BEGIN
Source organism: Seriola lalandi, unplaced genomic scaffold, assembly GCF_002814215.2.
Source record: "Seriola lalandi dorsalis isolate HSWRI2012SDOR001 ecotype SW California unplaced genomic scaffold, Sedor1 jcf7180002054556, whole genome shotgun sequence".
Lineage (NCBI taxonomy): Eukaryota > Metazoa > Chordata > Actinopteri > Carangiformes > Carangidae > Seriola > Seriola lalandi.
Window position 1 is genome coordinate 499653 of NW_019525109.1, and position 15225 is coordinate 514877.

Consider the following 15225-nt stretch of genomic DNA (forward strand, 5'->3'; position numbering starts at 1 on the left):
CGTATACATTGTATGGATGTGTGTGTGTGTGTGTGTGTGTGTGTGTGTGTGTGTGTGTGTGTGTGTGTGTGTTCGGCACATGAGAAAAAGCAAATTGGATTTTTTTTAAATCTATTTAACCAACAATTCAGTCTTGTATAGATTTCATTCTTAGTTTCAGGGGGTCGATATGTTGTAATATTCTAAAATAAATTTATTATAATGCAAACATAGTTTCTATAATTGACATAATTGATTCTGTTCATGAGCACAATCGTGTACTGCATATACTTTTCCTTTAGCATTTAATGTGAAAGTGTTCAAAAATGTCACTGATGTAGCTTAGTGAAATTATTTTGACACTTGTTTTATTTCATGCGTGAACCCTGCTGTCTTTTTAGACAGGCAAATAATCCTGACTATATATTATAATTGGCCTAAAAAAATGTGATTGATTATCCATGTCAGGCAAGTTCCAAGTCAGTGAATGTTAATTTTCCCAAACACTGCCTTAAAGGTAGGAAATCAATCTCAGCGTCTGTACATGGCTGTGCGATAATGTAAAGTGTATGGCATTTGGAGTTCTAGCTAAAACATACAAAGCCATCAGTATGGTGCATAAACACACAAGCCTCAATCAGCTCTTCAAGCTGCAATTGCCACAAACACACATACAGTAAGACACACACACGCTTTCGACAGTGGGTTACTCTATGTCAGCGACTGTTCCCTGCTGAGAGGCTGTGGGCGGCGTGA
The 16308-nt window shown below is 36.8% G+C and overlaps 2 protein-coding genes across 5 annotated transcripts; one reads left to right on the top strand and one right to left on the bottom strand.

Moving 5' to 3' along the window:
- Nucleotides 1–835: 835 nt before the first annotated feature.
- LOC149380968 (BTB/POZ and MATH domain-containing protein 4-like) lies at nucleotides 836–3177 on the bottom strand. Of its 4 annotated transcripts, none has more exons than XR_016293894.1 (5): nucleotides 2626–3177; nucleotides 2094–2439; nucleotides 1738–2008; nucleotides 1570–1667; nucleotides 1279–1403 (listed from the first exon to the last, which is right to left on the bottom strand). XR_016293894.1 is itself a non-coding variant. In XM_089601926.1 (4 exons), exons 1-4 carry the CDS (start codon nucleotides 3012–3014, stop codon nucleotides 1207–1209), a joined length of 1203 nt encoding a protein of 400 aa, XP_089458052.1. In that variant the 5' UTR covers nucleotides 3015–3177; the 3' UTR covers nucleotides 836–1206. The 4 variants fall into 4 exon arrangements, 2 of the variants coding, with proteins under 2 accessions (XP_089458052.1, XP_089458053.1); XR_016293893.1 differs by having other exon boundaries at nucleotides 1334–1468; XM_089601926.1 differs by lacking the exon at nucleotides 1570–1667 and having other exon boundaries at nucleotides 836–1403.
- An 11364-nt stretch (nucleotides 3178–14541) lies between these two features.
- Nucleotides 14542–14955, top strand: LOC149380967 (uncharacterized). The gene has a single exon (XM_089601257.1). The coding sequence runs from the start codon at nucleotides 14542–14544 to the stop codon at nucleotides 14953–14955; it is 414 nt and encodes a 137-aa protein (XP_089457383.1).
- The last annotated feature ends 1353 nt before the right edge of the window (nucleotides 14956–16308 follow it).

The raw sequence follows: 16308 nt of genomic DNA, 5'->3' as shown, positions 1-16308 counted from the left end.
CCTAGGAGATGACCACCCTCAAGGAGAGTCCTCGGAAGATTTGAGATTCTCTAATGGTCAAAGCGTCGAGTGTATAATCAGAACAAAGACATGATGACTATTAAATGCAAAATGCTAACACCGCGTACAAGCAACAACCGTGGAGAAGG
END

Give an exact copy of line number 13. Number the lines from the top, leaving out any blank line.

- The last annotated feature ends 1353 nt before the right edge of the window (nucleotides 14956–16308 follow it).